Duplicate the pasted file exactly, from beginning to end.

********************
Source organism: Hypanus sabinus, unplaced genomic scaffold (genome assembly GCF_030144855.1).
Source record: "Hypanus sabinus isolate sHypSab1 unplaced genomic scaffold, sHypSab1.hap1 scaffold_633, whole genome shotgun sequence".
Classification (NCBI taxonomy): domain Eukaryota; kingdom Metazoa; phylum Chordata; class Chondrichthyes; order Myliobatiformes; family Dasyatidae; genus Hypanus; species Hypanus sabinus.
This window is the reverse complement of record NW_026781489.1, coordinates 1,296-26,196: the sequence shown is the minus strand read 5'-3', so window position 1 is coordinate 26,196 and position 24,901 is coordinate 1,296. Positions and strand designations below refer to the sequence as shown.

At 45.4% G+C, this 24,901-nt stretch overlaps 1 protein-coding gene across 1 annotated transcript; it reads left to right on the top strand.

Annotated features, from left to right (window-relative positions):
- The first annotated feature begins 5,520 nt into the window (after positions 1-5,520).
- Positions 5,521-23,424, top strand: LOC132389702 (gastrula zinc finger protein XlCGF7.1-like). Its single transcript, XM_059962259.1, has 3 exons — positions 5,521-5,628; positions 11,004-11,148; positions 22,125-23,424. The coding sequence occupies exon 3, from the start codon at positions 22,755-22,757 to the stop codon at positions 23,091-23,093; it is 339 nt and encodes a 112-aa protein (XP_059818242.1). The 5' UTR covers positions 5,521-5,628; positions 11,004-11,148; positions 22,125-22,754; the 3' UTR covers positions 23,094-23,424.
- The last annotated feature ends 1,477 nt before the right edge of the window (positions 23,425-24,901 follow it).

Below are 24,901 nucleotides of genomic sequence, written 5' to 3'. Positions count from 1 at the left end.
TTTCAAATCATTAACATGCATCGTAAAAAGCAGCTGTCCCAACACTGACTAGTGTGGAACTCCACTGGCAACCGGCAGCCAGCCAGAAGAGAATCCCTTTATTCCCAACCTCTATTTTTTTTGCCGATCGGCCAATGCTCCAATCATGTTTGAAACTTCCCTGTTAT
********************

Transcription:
Source organism: Hypanus sabinus, unplaced genomic scaffold (genome assembly GCF_030144855.1).
Source record: "Hypanus sabinus isolate sHypSab1 unplaced genomic scaffold, sHypSab1.hap1 scaffold_633, whole genome shotgun sequence".
Classification (NCBI taxonomy): domain Eukaryota; kingdom Metazoa; phylum Chordata; class Chondrichthyes; order Myliobatiformes; family Dasyatidae; genus Hypanus; species Hypanus sabinus.
This window is the reverse complement of record NW_026781489.1, coordinates 1,296-26,196: the sequence shown is the minus strand read 5'-3', so window position 1 is coordinate 26,196 and position 24,901 is coordinate 1,296. Positions and strand designations below refer to the sequence as shown.

At 45.4% G+C, this 24,901-nt stretch overlaps 1 protein-coding gene across 1 annotated transcript; it reads left to right on the top strand.

Annotated features, from left to right (window-relative positions):
- The first annotated feature begins 5,520 nt into the window (after positions 1-5,520).
- Positions 5,521-23,424, top strand: LOC132389702 (gastrula zinc finger protein XlCGF7.1-like). Its single transcript, XM_059962259.1, has 3 exons — positions 5,521-5,628; positions 11,004-11,148; positions 22,125-23,424. The coding sequence occupies exon 3, from the start codon at positions 22,755-22,757 to the stop codon at positions 23,091-23,093; it is 339 nt and encodes a 112-aa protein (XP_059818242.1). The 5' UTR covers positions 5,521-5,628; positions 11,004-11,148; positions 22,125-22,754; the 3' UTR covers positions 23,094-23,424.
- The last annotated feature ends 1,477 nt before the right edge of the window (positions 23,425-24,901 follow it).

Below are 24,901 nucleotides of genomic sequence, written 5' to 3'. Positions count from 1 at the left end.
TTTCAAATCATTAACATGCATCGTAAAAAGCAGCTGTCCCAACACTGACTAGTGTGGAACTCCACTGGCAACCGGCAGCCAGCCAGAAGAGAATCCCTTTATTCCCAACCTCTATTTTTTTTGCCGATCGGCCAATGCTCCAATCATGTTTGAAACTTCCCTGTTAT